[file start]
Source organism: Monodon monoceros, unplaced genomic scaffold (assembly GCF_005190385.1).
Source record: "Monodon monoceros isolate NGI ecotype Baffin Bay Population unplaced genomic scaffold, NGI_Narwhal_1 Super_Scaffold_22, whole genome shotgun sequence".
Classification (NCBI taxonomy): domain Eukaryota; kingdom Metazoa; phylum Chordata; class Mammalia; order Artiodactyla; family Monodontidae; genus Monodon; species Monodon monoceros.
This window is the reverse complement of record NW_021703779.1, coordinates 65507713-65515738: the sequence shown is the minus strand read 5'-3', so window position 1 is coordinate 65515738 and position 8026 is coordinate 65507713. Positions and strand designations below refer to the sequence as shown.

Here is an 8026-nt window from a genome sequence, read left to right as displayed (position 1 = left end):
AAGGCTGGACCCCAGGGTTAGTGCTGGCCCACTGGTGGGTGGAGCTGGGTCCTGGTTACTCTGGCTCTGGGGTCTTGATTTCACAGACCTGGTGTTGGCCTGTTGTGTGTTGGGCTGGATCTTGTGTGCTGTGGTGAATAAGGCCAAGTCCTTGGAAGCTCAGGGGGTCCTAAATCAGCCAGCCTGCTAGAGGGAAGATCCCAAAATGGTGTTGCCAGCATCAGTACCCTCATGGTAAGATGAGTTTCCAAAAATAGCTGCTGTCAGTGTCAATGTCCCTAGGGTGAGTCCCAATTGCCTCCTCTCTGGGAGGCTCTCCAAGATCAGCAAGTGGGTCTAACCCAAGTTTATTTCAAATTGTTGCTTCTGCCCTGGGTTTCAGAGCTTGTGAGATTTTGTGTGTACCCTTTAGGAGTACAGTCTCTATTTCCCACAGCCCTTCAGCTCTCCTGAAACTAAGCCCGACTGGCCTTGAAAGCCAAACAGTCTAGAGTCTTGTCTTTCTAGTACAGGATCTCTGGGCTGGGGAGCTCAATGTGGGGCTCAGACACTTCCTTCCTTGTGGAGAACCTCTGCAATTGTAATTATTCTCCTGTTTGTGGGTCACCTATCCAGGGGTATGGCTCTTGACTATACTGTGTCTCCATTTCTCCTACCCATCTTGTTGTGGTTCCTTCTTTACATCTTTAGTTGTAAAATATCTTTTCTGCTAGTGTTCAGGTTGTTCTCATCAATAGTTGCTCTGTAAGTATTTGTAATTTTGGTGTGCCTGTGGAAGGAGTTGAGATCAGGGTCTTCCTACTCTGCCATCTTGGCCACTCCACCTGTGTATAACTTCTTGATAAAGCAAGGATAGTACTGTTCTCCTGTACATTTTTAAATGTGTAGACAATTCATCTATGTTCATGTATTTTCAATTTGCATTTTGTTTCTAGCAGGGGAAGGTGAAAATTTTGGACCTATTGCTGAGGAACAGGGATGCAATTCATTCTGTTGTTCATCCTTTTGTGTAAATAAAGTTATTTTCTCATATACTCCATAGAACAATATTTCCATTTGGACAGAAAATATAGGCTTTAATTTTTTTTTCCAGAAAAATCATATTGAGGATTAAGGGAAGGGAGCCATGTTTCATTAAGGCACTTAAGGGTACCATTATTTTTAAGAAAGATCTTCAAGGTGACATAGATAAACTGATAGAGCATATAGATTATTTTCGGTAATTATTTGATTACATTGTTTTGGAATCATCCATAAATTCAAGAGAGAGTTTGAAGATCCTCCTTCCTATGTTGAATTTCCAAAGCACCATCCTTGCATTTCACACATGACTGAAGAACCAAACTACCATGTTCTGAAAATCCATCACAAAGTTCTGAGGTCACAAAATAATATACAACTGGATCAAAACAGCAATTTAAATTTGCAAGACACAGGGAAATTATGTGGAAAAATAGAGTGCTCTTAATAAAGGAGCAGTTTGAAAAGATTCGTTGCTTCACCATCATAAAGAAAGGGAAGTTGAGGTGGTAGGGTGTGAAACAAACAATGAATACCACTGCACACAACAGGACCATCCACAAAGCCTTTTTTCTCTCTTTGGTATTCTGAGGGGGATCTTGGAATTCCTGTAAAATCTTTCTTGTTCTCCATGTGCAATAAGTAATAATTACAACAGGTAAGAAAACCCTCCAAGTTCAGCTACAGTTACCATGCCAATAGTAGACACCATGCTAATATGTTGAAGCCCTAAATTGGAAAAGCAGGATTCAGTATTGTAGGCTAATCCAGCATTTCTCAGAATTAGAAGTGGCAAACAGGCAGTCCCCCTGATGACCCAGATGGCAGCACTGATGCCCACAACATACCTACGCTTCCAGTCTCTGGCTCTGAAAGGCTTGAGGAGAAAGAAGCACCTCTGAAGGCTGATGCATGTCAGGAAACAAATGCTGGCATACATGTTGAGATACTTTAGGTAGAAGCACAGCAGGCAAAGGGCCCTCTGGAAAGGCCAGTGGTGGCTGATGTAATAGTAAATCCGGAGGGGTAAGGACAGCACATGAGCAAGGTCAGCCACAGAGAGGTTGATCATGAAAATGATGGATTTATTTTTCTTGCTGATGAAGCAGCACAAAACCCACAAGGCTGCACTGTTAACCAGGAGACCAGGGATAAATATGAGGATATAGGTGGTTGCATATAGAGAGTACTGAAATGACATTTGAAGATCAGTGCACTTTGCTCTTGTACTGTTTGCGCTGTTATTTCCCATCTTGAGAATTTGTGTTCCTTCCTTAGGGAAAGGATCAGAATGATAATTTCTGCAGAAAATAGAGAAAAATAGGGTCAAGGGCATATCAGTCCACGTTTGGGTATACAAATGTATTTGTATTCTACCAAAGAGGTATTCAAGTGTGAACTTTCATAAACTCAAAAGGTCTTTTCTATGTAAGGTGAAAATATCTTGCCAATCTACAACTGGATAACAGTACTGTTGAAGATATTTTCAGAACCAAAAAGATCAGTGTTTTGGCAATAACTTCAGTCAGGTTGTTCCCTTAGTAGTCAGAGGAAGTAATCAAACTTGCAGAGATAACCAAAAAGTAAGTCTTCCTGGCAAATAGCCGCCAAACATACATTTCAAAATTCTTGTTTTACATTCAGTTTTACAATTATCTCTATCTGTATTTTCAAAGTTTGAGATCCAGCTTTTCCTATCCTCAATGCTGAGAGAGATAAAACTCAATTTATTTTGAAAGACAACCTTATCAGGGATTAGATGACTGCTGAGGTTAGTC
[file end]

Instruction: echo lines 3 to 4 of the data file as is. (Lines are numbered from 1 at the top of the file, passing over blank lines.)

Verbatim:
Classification (NCBI taxonomy): domain Eukaryota; kingdom Metazoa; phylum Chordata; class Mammalia; order Artiodactyla; family Monodontidae; genus Monodon; species Monodon monoceros.
This window is the reverse complement of record NW_021703779.1, coordinates 65507713-65515738: the sequence shown is the minus strand read 5'-3', so window position 1 is coordinate 65515738 and position 8026 is coordinate 65507713. Positions and strand designations below refer to the sequence as shown.